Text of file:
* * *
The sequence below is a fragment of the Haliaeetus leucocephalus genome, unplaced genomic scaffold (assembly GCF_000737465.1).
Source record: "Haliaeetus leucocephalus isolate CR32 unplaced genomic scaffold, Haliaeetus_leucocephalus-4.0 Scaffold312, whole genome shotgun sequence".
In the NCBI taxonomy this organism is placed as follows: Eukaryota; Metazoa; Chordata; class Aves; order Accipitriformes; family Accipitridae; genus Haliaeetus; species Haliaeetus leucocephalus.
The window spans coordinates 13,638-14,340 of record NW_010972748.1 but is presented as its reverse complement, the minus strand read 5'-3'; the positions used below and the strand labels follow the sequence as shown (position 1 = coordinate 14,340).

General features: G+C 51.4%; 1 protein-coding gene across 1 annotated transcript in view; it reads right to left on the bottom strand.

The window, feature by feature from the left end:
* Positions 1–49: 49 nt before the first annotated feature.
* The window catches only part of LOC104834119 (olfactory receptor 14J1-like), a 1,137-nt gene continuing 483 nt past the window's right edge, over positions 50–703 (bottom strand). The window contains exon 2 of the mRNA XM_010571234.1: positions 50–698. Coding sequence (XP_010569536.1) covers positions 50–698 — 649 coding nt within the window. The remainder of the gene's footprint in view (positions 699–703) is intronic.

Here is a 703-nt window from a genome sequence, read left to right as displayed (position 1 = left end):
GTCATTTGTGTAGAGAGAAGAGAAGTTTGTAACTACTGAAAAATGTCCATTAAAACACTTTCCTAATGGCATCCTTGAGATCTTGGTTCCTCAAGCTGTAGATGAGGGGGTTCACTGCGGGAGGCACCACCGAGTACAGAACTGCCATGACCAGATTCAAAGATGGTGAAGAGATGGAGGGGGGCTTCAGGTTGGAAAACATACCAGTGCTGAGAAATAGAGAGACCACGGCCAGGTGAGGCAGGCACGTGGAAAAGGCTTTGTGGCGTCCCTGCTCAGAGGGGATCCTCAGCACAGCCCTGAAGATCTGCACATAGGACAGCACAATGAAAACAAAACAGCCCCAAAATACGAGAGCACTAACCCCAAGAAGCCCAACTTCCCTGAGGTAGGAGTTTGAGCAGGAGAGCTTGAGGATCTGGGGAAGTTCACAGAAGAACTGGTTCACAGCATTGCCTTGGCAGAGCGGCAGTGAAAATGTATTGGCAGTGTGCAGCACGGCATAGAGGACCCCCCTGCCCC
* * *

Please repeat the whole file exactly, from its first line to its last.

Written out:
The sequence below is a fragment of the Haliaeetus leucocephalus genome, unplaced genomic scaffold (assembly GCF_000737465.1).
Source record: "Haliaeetus leucocephalus isolate CR32 unplaced genomic scaffold, Haliaeetus_leucocephalus-4.0 Scaffold312, whole genome shotgun sequence".
In the NCBI taxonomy this organism is placed as follows: Eukaryota; Metazoa; Chordata; class Aves; order Accipitriformes; family Accipitridae; genus Haliaeetus; species Haliaeetus leucocephalus.
The window spans coordinates 13,638-14,340 of record NW_010972748.1 but is presented as its reverse complement, the minus strand read 5'-3'; the positions used below and the strand labels follow the sequence as shown (position 1 = coordinate 14,340).

General features: G+C 51.4%; 1 protein-coding gene across 1 annotated transcript in view; it reads right to left on the bottom strand.

The window, feature by feature from the left end:
* Positions 1–49: 49 nt before the first annotated feature.
* The window catches only part of LOC104834119 (olfactory receptor 14J1-like), a 1,137-nt gene continuing 483 nt past the window's right edge, over positions 50–703 (bottom strand). The window contains exon 2 of the mRNA XM_010571234.1: positions 50–698. Coding sequence (XP_010569536.1) covers positions 50–698 — 649 coding nt within the window. The remainder of the gene's footprint in view (positions 699–703) is intronic.

Here is a 703-nt window from a genome sequence, read left to right as displayed (position 1 = left end):
GTCATTTGTGTAGAGAGAAGAGAAGTTTGTAACTACTGAAAAATGTCCATTAAAACACTTTCCTAATGGCATCCTTGAGATCTTGGTTCCTCAAGCTGTAGATGAGGGGGTTCACTGCGGGAGGCACCACCGAGTACAGAACTGCCATGACCAGATTCAAAGATGGTGAAGAGATGGAGGGGGGCTTCAGGTTGGAAAACATACCAGTGCTGAGAAATAGAGAGACCACGGCCAGGTGAGGCAGGCACGTGGAAAAGGCTTTGTGGCGTCCCTGCTCAGAGGGGATCCTCAGCACAGCCCTGAAGATCTGCACATAGGACAGCACAATGAAAACAAAACAGCCCCAAAATACGAGAGCACTAACCCCAAGAAGCCCAACTTCCCTGAGGTAGGAGTTTGAGCAGGAGAGCTTGAGGATCTGGGGAAGTTCACAGAAGAACTGGTTCACAGCATTGCCTTGGCAGAGCGGCAGTGAAAATGTATTGGCAGTGTGCAGCACGGCATAGAGGACCCCCCTGCCCC